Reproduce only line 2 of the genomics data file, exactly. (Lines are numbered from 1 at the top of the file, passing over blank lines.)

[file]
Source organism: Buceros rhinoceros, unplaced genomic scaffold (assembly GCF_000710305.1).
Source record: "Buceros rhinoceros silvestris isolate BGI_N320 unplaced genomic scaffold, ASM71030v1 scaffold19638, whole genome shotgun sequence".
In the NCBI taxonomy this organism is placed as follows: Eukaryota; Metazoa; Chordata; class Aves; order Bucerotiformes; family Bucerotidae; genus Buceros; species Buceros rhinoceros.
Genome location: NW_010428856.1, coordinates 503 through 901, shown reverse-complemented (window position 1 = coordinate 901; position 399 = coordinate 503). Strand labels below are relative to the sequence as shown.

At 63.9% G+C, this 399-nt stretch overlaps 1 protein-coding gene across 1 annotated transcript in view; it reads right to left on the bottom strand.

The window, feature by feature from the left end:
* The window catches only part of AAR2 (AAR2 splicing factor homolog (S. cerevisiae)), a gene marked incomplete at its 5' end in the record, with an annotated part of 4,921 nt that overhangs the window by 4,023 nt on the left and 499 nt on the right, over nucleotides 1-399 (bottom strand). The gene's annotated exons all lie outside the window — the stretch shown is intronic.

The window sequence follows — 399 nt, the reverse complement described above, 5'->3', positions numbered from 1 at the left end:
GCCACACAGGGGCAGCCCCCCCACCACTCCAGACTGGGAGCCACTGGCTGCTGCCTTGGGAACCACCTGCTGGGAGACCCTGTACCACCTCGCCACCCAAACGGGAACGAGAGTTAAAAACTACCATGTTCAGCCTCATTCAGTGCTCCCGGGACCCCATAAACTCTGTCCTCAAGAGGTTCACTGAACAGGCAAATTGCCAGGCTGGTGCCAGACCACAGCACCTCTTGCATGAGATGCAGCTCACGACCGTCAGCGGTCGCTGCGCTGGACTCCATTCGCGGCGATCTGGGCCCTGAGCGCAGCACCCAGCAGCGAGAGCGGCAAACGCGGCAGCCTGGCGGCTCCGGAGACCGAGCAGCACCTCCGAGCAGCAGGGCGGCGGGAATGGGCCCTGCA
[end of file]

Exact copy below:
Source record: "Buceros rhinoceros silvestris isolate BGI_N320 unplaced genomic scaffold, ASM71030v1 scaffold19638, whole genome shotgun sequence".